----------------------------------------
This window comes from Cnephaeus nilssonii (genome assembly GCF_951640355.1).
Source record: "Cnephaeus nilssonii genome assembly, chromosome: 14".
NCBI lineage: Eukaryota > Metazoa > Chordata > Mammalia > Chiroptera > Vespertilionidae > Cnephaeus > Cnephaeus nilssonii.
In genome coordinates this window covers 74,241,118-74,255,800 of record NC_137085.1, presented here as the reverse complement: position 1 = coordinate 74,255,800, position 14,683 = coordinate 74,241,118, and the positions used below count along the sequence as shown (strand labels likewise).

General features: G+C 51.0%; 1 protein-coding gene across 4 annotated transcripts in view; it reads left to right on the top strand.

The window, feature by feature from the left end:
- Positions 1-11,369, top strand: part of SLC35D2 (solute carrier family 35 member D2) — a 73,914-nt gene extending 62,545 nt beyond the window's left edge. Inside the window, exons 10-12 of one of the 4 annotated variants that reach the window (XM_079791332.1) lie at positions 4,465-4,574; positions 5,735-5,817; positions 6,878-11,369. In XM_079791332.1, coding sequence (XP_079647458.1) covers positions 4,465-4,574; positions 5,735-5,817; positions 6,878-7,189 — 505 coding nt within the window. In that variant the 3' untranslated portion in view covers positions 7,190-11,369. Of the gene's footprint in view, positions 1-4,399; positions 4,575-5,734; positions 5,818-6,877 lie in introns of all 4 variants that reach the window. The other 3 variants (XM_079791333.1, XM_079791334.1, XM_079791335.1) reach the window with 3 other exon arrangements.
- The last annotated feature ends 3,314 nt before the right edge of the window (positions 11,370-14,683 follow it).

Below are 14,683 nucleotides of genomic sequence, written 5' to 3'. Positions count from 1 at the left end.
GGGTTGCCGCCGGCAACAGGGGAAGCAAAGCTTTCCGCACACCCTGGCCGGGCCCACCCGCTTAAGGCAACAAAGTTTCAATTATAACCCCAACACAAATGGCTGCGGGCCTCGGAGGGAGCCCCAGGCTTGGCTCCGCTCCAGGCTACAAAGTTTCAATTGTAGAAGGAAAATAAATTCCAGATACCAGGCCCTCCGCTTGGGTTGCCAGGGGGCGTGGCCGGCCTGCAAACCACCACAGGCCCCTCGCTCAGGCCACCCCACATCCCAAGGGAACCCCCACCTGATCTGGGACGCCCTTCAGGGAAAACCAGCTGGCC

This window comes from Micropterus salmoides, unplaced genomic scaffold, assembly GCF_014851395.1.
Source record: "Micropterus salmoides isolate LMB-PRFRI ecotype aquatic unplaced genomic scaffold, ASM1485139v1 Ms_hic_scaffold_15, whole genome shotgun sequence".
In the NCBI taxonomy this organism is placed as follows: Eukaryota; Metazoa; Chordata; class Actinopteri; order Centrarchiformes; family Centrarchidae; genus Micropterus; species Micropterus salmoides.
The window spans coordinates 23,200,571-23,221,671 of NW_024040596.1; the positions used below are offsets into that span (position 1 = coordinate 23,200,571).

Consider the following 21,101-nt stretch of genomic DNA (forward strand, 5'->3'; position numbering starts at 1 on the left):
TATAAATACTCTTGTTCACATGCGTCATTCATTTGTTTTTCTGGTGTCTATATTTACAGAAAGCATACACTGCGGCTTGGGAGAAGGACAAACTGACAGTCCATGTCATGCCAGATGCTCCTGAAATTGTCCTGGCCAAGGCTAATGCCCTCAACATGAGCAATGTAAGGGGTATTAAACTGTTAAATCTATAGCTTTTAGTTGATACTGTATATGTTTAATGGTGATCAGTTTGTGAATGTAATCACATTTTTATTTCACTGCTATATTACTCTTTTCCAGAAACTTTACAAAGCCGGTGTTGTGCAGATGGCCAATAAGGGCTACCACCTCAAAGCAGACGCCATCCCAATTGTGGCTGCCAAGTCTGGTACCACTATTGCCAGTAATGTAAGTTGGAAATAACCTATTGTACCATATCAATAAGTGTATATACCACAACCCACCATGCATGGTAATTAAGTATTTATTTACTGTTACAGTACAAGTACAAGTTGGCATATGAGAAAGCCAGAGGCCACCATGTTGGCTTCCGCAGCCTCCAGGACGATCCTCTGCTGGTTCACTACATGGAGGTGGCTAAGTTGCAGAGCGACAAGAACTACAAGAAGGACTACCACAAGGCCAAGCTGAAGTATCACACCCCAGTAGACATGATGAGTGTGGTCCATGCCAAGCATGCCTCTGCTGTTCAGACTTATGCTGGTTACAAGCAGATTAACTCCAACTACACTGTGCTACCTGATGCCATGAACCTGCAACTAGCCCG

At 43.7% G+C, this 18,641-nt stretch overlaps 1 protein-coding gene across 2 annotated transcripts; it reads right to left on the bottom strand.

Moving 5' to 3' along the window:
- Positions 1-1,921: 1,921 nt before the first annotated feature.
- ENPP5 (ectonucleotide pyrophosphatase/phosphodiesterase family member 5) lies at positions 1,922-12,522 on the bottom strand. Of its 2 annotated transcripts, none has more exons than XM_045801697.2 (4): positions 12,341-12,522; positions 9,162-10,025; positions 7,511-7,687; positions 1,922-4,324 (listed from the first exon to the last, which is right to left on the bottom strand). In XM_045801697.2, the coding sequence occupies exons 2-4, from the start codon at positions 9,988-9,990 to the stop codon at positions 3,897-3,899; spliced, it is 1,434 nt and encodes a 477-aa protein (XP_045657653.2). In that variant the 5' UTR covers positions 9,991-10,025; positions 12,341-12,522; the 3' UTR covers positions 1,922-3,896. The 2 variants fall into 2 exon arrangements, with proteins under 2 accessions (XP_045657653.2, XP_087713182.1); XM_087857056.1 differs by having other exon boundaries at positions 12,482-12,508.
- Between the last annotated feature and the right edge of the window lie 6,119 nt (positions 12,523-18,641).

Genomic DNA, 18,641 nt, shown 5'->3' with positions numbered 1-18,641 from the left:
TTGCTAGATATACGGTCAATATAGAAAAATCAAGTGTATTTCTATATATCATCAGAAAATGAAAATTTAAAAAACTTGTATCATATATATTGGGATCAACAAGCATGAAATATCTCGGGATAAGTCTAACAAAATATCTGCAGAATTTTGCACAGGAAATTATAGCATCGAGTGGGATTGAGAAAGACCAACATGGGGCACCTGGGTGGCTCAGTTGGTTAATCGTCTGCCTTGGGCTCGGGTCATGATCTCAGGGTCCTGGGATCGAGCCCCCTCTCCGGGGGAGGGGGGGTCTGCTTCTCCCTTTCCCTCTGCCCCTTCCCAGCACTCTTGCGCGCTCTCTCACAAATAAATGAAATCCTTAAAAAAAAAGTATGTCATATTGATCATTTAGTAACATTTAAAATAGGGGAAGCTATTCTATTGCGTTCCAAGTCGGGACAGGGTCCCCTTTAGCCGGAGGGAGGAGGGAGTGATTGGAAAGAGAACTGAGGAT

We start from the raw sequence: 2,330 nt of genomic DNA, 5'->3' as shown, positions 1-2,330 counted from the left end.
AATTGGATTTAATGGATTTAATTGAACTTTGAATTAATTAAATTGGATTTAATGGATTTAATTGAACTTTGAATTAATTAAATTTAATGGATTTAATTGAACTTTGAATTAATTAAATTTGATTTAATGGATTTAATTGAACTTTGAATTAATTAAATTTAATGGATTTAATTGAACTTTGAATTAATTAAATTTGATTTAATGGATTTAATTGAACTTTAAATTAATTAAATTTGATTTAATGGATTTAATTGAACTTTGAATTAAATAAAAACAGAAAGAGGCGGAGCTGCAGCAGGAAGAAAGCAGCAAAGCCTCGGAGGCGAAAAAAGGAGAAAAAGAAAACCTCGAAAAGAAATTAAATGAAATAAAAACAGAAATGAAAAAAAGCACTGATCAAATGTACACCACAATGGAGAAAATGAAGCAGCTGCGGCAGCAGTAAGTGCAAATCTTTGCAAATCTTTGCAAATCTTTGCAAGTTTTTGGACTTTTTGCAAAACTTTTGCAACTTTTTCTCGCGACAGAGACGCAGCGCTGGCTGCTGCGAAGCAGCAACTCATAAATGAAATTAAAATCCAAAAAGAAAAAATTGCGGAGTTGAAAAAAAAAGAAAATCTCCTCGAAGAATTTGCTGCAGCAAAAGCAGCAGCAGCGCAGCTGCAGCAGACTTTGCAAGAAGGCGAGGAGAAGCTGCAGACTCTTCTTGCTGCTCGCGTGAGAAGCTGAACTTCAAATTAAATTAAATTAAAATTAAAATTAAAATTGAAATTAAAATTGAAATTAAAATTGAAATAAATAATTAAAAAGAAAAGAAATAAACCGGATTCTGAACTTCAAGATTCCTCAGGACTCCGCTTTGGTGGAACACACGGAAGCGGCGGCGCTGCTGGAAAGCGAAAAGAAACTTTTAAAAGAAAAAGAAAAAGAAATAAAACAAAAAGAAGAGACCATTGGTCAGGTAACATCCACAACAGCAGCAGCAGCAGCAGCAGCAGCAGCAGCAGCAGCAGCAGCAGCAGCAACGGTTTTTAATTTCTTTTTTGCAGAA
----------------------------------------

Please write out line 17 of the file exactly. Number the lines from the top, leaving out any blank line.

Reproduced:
At 43.7% G+C, this 18,641-nt stretch overlaps 1 protein-coding gene across 2 annotated transcripts; it reads right to left on the bottom strand.